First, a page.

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Editorial: Japan's decision to release Fukushima plant water into sea leaves many doubtful

The Japanese government has decided on a plan to release treated radioactive water from the grounds of Tokyo Electric Power Company (TEPCO) Holdings Inc.'s Fukushima Daiichi Nuclear Power Plant in the northeastern prefecture of Fukushima into the Pacific Ocean, overriding objections from those involved in the local fishing industry and others.

    In the No. 1 to No. 3 nuclear reactor buildings at the power plant, radioactive water has continued to be generated through melted nuclear fuel coming in contact with groundwater. According to one estimate, in two years, the volume of such radioactive water is expected to exceed the amount that can be held in tanks at the power plant.

    The government has stressed that the decision to release treated water into the ocean was the result of deliberations among experts for over six years.

    But in 2015, the minister of the economy, trade and industry at the time promised that the "release of (treated radioactive water) into the ocean will not be carried out without the understanding of those involved." The latest decision was made without the government making sufficient effort to earn that understanding.

    The government and TEPCO have repeatedly made moves that lack consideration for local communities. The people of Fukushima have grown increasingly distrustful of the two.

    And still the government is trying to unilaterally push through with the logic that "there will no longer be enough storage space" -- an approach from which we sense no sincerity.

    TEPCO, which will actually be conducting the release of treated radioactive water, has been scandal-ridden; it has released highly radioactive water into the Pacific Ocean and abandoned broken seismometers, among other things. It was recently brought to light that the company's Kashiwazaki-Kariwa Nuclear Power Plant in the northwestern Japan prefecture of Niigata lacked sufficient anti-terrorism measures. TEPCO's abilities as a power plant operator are being brought into question.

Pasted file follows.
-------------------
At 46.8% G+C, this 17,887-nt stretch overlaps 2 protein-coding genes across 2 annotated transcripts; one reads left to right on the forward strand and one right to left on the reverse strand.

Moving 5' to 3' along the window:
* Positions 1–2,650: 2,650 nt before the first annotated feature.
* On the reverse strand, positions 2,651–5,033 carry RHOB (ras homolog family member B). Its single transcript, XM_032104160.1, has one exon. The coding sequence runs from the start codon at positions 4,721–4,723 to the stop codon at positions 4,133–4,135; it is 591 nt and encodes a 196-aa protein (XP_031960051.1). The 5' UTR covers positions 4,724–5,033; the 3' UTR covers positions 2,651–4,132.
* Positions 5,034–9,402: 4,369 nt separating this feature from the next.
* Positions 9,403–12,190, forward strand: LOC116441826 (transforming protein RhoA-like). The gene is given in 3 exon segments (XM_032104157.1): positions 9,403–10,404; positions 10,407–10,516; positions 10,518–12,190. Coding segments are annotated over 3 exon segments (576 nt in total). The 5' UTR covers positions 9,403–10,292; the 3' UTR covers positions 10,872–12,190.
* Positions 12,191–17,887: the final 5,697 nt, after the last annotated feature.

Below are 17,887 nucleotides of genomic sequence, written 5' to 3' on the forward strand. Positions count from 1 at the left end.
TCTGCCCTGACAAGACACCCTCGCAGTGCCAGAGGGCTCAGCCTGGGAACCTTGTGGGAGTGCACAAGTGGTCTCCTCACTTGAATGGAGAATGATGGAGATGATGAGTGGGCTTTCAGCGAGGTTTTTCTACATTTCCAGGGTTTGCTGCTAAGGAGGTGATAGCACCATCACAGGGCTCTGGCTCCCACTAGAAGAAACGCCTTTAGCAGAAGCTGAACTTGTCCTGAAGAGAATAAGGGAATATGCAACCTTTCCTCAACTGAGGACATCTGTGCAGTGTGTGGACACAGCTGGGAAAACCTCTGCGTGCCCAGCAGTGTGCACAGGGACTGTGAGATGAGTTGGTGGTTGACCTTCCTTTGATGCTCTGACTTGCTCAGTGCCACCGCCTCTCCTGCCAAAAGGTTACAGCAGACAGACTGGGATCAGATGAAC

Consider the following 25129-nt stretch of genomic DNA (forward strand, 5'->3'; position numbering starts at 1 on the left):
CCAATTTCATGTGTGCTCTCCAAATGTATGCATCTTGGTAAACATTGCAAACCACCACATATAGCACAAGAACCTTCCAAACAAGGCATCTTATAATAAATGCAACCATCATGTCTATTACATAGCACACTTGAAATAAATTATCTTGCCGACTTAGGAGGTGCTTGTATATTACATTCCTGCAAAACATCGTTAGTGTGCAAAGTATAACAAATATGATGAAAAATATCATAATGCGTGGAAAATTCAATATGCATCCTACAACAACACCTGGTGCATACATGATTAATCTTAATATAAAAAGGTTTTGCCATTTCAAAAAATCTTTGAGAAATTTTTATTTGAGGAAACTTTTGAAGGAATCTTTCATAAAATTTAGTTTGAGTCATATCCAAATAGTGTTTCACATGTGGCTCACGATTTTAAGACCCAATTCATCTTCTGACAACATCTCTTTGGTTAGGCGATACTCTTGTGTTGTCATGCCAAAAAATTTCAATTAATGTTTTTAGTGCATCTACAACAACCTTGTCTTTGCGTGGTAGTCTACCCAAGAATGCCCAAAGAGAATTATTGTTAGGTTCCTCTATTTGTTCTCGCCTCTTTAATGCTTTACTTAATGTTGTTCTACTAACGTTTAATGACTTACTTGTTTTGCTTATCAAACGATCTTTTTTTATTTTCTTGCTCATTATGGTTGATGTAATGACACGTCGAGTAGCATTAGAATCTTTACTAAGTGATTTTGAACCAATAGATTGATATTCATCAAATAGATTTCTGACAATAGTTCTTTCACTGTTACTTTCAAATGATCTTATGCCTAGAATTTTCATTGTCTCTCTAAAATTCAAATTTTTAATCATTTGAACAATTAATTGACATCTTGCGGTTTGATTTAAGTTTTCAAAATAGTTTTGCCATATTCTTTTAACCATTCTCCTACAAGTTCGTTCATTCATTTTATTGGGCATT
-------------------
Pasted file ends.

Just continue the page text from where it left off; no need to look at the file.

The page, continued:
The claim is being made by TEPCO that if treated water continues to be stored on the grounds of the power plant, it will interfere with decommissioning efforts. But the company is not very convincing as it is unable to indicate what the specific prospects are for the decommissioning process, with great challenges that lie ahead such as the retrieval of burnt nuclear fuel.

    The government and TEPCO have explained that the radioactive substances in the water will be reduced to levels below permitted standards before it is released into the ocean. The plan with tritium, which water treatment processes cannot eliminate, is also to dilute it to levels below permitted standards.

    Tritium releases weak radiation, but it is said that negative effects to human health can be avoided if it fulfills certain criteria when ingested. However, the Japanese public's understanding cannot be gained simply by presenting such scientific logic. Furthermore, it will not be easy to appease the concerns of nearby countries such as China and South Korea.

    The Japanese government announced that upon deciding the release of treated radioactive water into the Pacific, it will beef up measures against reputational damage caused by unwarranted fears. But what is most important is to not generate such fears in the first place. Some are suspicious about whether the government exhausted discussions on alternatives to releasing the treated radioactive water into the ocean.

    The Japanese government has said it will be about two years before the treated water will be released into the ocean. The state and TEPCO must first make efforts to regain trust. To go through with the plan without it is inexcusable.

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